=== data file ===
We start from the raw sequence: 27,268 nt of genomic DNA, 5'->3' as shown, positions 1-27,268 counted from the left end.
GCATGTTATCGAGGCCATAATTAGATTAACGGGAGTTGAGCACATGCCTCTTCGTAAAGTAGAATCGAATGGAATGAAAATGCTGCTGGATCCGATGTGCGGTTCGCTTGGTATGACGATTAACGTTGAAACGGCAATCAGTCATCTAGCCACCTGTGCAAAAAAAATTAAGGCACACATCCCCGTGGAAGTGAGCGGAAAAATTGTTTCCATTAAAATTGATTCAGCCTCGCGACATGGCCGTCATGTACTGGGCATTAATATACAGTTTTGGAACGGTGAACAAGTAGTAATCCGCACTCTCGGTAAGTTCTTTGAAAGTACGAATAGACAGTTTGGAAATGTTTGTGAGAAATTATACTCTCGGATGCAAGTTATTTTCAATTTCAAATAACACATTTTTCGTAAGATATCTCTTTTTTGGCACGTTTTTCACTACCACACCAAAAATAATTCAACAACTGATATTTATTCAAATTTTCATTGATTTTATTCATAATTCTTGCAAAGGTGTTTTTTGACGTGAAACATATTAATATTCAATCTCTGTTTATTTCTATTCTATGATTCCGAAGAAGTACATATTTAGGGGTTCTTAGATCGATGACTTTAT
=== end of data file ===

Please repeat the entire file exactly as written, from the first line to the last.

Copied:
We start from the raw sequence: 27,268 nt of genomic DNA, 5'->3' as shown, positions 1-27,268 counted from the left end.
GCATGTTATCGAGGCCATAATTAGATTAACGGGAGTTGAGCACATGCCTCTTCGTAAAGTAGAATCGAATGGAATGAAAATGCTGCTGGATCCGATGTGCGGTTCGCTTGGTATGACGATTAACGTTGAAACGGCAATCAGTCATCTAGCCACCTGTGCAAAAAAAATTAAGGCACACATCCCCGTGGAAGTGAGCGGAAAAATTGTTTCCATTAAAATTGATTCAGCCTCGCGACATGGCCGTCATGTACTGGGCATTAATATACAGTTTTGGAACGGTGAACAAGTAGTAATCCGCACTCTCGGTAAGTTCTTTGAAAGTACGAATAGACAGTTTGGAAATGTTTGTGAGAAATTATACTCTCGGATGCAAGTTATTTTCAATTTCAAATAACACATTTTTCGTAAGATATCTCTTTTTTGGCACGTTTTTCACTACCACACCAAAAATAATTCAACAACTGATATTTATTCAAATTTTCATTGATTTTATTCATAATTCTTGCAAAGGTGTTTTTTGACGTGAAACATATTAATATTCAATCTCTGTTTATTTCTATTCTATGATTCCGAAGAAGTACATATTTAGGGGTTCTTAGATCGATGACTTTAT